The splendid penultimate line of Poe's sonnet bears within itself a curious origin, from Horace via Isaac Disraeli, which illustrates not only the variety of Poe's creative inspiration but also the remarkable ability of genius to profit from criticism, although sometimes most grudgingly. At the beginning of the chapter, I pointed out that the line from Al Aaraaf — “And thy most lovely purple perfume, Zante!” — had become “O hyacinthine isle! O purple Zante!” The revision greatly improves the meaning and avoids the oppressive alliteration of “purple perfume” and the monotonous gallop of iambs. The sense of the line, of course, confirms the ideas of the preceding “Accursed ground / Henceforth I hold thy flower’enamelled shore.” In reading Al Aaraaf one has to infer that Zante is an island full of purple flowers with a lovely perfume. Since hyacinth as color is purple and as flower is odoriferous, Poe's footnote in the 1829 volume (p. 17), which reads: “The Hyacinth,” seems to be adequate. Moreover, Part I of Al Aaraaf contains many references to the scent of flowers. Yet there is something [page 101:] a little odd about “purple perfume” as well as the phrase directed to Nesace, “to whose care is given / To bear the Goddess’ song, in odours, up to Heaven” (p. 17).

The explanation for the oddity might lie simply in synesthe-sia, used extensively by Poe even in this early poem. I believe, however, that it lies in a source which Poe later acknowledged using in the “Pinakidia” or “tablets” of the Messenger of August, 1836 — a title and section which Poe explains as the siftings from “a confused mass of marginal notes, and entries in a commonplace-book” (Harrison, 14.40). Earl L. Griggs traced many of the 171 paragraphs to five sources; over two dozen are attributable to Isaac Disraeli's Curiosities of Literature.(61) Obviously Poe had begun early to collect notebook or “tablet” items for his many footnotes in Al Aaraaf and for the many recondite references in his early tales.(62) Disraeli's work also provided Poe with prefatory mottoes.(63) I believe that “purple perfume” was picked up by Poe when he was leafing through the Curiosities.(64) Poe paid particular attention to the long article “Poetical Imitations and Similarities,” which includes the relevant text:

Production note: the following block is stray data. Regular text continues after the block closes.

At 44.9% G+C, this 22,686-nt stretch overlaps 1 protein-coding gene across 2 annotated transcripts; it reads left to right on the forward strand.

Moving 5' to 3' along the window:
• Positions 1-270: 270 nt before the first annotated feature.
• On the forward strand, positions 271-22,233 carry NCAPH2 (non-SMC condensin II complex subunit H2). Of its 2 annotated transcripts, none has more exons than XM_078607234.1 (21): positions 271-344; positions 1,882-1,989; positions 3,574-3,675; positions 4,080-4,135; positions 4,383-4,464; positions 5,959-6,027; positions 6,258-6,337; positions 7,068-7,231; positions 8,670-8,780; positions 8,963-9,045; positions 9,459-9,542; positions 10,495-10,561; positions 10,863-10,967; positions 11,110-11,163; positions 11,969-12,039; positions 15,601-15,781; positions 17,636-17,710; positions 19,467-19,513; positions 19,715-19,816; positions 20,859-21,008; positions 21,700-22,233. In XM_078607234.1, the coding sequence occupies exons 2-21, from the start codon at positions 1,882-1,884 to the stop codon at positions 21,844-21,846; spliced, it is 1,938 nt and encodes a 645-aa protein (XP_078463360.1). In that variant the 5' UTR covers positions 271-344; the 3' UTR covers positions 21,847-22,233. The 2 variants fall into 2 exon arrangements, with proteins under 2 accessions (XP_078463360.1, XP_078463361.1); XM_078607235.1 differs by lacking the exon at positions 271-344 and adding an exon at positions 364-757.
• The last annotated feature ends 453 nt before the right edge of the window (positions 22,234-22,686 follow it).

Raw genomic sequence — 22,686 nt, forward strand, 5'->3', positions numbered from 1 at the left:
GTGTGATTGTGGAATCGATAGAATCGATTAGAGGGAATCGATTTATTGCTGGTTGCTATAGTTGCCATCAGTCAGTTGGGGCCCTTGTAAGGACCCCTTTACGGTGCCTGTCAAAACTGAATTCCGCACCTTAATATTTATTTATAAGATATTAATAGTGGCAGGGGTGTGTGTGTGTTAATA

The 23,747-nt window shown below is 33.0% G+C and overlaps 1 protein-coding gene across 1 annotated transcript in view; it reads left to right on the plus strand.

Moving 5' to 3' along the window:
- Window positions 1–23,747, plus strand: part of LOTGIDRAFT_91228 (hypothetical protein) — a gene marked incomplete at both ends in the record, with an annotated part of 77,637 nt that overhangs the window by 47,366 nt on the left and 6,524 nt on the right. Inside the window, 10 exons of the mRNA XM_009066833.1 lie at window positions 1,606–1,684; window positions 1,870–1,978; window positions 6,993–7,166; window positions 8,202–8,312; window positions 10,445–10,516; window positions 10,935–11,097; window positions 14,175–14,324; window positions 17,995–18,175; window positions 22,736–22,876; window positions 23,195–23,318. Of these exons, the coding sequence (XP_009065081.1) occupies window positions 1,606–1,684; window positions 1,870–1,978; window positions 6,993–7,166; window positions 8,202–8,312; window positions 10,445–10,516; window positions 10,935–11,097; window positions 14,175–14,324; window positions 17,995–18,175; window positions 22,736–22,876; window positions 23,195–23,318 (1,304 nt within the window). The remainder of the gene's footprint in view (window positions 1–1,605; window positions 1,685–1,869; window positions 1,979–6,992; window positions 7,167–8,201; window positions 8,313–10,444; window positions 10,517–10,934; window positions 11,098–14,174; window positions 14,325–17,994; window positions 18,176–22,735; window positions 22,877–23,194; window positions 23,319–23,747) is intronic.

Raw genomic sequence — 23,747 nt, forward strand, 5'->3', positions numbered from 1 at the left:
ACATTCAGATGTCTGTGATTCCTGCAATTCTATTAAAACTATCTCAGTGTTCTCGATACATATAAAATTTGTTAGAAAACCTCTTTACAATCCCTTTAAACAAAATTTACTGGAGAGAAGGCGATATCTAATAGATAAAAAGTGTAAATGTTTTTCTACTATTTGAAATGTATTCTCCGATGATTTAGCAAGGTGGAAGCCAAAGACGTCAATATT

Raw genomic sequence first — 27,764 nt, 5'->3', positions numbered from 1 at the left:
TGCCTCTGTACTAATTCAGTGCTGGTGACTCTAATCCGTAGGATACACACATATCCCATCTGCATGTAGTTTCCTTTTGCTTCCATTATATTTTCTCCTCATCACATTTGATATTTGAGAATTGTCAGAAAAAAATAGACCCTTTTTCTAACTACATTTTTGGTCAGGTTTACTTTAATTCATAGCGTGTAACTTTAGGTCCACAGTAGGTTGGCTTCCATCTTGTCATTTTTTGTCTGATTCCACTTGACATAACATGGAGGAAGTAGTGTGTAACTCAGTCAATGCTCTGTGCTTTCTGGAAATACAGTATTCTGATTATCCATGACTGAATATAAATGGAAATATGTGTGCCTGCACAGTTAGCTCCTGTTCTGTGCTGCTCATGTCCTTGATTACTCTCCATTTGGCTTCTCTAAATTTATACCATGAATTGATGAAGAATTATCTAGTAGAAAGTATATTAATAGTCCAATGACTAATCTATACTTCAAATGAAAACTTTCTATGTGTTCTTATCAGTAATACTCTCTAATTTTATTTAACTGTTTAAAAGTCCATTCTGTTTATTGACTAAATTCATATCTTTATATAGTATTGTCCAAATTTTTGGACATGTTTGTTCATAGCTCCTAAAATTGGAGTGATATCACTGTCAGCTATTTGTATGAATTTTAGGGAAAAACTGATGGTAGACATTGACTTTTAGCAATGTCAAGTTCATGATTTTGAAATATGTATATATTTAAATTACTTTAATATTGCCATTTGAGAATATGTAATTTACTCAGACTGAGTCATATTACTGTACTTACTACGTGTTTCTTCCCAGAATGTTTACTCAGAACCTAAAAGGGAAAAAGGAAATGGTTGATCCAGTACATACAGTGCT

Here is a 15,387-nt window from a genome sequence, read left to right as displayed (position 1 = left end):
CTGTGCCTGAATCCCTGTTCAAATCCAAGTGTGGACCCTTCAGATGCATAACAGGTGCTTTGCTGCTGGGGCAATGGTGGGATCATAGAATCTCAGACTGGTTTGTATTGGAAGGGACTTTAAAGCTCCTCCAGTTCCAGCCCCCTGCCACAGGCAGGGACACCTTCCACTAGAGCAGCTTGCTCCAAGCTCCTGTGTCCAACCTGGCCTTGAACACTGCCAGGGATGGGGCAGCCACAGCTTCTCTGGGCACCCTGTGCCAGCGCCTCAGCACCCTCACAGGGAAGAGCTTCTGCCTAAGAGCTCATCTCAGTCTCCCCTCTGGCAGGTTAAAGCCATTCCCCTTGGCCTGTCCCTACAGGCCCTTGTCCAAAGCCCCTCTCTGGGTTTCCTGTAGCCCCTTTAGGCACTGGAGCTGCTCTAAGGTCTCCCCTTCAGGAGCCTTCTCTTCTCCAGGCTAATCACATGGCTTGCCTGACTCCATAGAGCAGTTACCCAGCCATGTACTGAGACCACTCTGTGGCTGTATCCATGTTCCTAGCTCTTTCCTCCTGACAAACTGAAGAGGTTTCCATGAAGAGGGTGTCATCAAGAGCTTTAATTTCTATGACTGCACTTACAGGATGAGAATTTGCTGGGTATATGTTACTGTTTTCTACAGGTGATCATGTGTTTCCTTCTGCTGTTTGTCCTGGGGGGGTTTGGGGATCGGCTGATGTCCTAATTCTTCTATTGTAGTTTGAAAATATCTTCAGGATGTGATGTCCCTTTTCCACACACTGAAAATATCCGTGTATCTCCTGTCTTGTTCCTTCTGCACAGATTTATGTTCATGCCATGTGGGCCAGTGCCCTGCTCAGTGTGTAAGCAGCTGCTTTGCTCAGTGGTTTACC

It is extremely difficult to conceive what the ancients precisely meant by the word purpureus. They seem to have designed by it any thing bright and beautiful. A classical friend has furnished me with numerous significations of this word which are very contradictory. Albinovanus, in his elegy on Livia, mentions Nivem purpureum. Catullus, Quercus ramos purpuroes. Horace, Purpureo bibet ore nectar, and somewhere mentions Olores purpureos. Virgil has Pur-puream vomit ille animam; and Homer calls the sea purple, and gives it in some other book the same epithet, when in a storm.(65)

I submit that Horace's phrase “Olores purpuroes,” standing thus alone, would be taken by most reasonably well-educated persons to mean “purple perfumes” or, according to the paragraph, “beautiful perfumes or fragrances.” Indeed, I have given the two-word phrase to three university teachers of [page 102:] Latin and elicited this sort of response in each case. Memories of olfactory or of oloroso, the Spanish word for “fragrant,” inevitably direct one's mind to this association. From this Latin phrase in Disraeli's paragraph, I think, came Poe's phrase, for even the word “lovely” is subsumed in his context.

The fact is, however, that olores is the plural form of the Latin poetic word for “swan,” the word cygnus being reserved for the commonplace, everyday, prosaic species, one might say. Olor as the Latin for “odor” is found only in ante- and post-classical periods, with the Latin word odor derived from it for regular classical use.(66) Disraeli's phrase, with modifications, is from Horace's first ode in the fourth book, in which he is addressing Venus; it is an ode which has become much more famous today than it was in Poe's time, because of Ernest Dowson's use of the opening: “Non sum qualis eram bonae / sub regno Cinarae.” The third stanza in Horace reads:

Tempestivius in domum

Paulli, purpureis ales oloribus,

Commisabere Maximi.(67)

This is rendered by Horace Gregory as

More timely hie thee to the house

(With thy bright swans) of Paulus Maximus.(68)

More literally “purpureis ales oloribus” means “winged” or “furnished with wings by means of gleaming swans.”(69) In another instance, Horace cites olores or swans as being the motive power of Venus, who visits Paphos “iunctis oloribus,” that is, “with her yoked swans.”(70) I seriously doubt that Poe could have remembered this poetic term for swan, despite his many references to the names and works of Horace, with occasional conventional citations.(71) But his absorptive mind would pluck the phrase from the pages of Disraeli and store it, perhaps with the aid of a “tablet” notation, for just such a use as the one in Al Aaraaf.